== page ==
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January 17, 2012
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JP O’Hare or Jeanne Beattie

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Education Commissioner King And Board Of Regents Welcome Governor Cuomo’s Leadership On Issue Of Teacher And Principal Evaluations

State Education Commissioner John B. King, Jr. today said he and the Board of Regents welcome Governor Cuomo's leadership on the issue of teacher and principal evaluations.  King said he’s hopeful the Governor’s actions spur negotiations resulting in a rigorous, transparent, and fair evaluation system as envisioned in the State's Race to the Top application.  King said the State Education Department (SED) regulations issued last year were a good starting point for public negotiations.

"The Governor is right to be frustrated," King said.  "So far, there hasn’t been much progress.   Earlier this month, I suspended School Improvement Grants because participating districts had failed to meet the deadline for acceptable agreements on evaluations. Now, the Governor has given SED and New York State United Teachers (NYSUT) 30 days to resolve this issue definitively.  We should use those 30 days to have a healthy public debate on evaluations.  We’re ready to sit down and start talking.

"There’s more than a billion dollars at risk.  We cannot fail to meet the commitments New York State made in Race to the Top.  More importantly, we cannot fail the students who are counting on us to deliver the education they need to succeed in college and careers."

King added he believes the Governor’s call for New York State United Teachers to end its lawsuit and his plan to link additional state aid to local bargaining on evaluations are positive steps toward resolving evaluation negotiations across the State.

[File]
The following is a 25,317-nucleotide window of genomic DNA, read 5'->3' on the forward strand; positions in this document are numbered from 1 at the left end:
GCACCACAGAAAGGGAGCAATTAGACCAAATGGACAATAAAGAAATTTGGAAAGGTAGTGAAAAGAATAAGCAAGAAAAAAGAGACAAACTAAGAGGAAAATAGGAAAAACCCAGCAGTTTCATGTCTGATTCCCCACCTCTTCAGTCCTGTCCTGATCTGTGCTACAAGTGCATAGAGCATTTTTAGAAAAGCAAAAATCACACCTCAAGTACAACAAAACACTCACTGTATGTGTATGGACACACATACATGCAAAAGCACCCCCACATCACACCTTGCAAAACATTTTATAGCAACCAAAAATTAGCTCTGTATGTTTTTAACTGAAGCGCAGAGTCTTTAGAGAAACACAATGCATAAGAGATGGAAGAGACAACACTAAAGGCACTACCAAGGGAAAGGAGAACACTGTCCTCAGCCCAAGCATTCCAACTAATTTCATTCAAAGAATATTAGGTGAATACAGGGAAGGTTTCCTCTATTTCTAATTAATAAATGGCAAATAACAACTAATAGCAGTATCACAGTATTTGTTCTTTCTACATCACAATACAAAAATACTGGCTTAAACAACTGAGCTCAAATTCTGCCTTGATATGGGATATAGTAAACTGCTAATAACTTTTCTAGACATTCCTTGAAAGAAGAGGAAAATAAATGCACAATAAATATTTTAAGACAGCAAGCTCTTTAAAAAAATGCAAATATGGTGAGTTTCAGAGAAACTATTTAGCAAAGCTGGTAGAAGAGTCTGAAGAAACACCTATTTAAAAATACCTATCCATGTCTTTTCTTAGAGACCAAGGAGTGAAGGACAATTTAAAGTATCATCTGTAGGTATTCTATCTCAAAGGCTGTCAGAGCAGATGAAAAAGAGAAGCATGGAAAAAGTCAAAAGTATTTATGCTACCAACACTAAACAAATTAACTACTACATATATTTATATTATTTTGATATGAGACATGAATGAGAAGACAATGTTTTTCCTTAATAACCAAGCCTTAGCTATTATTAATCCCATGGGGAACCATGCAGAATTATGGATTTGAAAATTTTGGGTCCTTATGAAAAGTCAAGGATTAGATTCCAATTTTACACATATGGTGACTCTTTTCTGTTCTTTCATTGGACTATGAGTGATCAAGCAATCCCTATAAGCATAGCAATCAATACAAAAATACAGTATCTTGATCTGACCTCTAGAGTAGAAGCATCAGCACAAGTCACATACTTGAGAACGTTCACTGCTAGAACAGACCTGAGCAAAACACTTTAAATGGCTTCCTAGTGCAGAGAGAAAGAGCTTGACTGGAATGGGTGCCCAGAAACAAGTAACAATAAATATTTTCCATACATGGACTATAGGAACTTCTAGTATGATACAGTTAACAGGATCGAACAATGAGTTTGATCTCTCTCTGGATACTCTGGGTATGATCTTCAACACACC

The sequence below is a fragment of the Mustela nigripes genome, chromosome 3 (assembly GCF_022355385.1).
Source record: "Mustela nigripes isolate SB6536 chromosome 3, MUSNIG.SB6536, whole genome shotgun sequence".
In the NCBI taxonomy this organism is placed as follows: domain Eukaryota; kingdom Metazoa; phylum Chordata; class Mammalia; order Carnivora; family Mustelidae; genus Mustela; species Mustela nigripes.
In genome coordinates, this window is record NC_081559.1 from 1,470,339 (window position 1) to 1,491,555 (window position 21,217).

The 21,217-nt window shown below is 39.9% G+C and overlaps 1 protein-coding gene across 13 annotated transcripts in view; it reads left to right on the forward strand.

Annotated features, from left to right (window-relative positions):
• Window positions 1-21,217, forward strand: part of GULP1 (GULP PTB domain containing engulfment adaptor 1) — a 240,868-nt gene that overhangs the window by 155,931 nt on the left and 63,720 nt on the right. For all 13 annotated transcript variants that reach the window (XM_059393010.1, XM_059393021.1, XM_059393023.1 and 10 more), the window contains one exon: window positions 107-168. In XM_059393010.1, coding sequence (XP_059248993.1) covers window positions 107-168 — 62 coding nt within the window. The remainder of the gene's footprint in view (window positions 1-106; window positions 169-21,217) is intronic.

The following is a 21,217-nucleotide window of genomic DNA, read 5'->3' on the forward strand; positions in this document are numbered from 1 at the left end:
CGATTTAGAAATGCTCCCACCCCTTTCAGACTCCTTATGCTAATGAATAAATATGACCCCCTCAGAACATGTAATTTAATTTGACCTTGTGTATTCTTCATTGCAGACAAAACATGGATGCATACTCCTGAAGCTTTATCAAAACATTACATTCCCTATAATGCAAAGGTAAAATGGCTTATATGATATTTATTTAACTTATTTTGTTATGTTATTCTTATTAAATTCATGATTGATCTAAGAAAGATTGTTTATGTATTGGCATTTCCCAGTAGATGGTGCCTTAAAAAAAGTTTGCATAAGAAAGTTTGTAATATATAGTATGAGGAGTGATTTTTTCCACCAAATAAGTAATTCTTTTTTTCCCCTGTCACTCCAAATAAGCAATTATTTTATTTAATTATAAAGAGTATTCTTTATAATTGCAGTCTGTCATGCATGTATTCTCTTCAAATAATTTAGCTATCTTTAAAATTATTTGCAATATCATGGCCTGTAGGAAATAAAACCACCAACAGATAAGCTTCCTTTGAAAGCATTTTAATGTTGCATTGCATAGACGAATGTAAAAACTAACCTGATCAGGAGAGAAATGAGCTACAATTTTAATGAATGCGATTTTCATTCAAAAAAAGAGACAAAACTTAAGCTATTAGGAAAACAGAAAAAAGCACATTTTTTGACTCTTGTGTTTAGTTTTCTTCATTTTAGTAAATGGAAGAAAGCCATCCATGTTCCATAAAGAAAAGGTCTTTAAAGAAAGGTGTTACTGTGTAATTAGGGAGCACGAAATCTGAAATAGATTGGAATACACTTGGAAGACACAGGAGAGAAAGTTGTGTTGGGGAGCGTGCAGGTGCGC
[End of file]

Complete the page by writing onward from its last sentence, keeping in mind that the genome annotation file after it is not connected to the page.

King said the evaluation system described in New York's Race to the Top application: relies on multiple measures including student performance; differentiates educator performance into four categories (highly effective, effective, developing, and ineffective); ensures appropriate professional development; provides for the expedited removal of ineffective educators who fail to improve despite support; and will help raise student achievement.  King noted that the on-going NYSUT litigation and the failure of the School Improvement Grant districts to meet the deadline for bargaining constitute evidence of the need to clarify the 2010 evaluation law to incorporate the principles embraced by the Governor and adopted in the Board of Regents regulations last spring.

Included in the SED regulations are several key principles that King said should be included in a negotiated agreement:

  • In addition to the 20 percent of the evaluation based on a state-determined measure of student growth using state assessments, districts should have the option to also use the state assessments for the local 20 percent student performance measure;
  • Of the 60 percentage points of the evaluation based on subjective measures, 40 of those percentage points should be based on classroom observations;
  • Evaluations should be based on multiple observations which are more reliable than a single observation;
  • Evaluations must be rigorous and teachers rated “ineffective” on both the state and local measures of student performance should not be able to receive positive ratings;
  • The State Education Department should have the authority to require corrective action, including the use of independent evaluators, when districts evaluate their teachers positively regardless of students’ academic progress;
  • School districts must retain their authority to terminate non-tenured probationary teachers and should not be burdened with new bureaucratic obstacles to removing unsuccessful non-tenured probationary teachers; and
  • Appeals should be timely and expeditious.

King added that while the Board of Regents does not have the statutory authority to prescribe the evaluation appeals procedure, SED issued guidance shortly after adoption of the regulations laying out a timely and expeditious model appeals procedure that should be a model for districts to implement ( [see page 60]).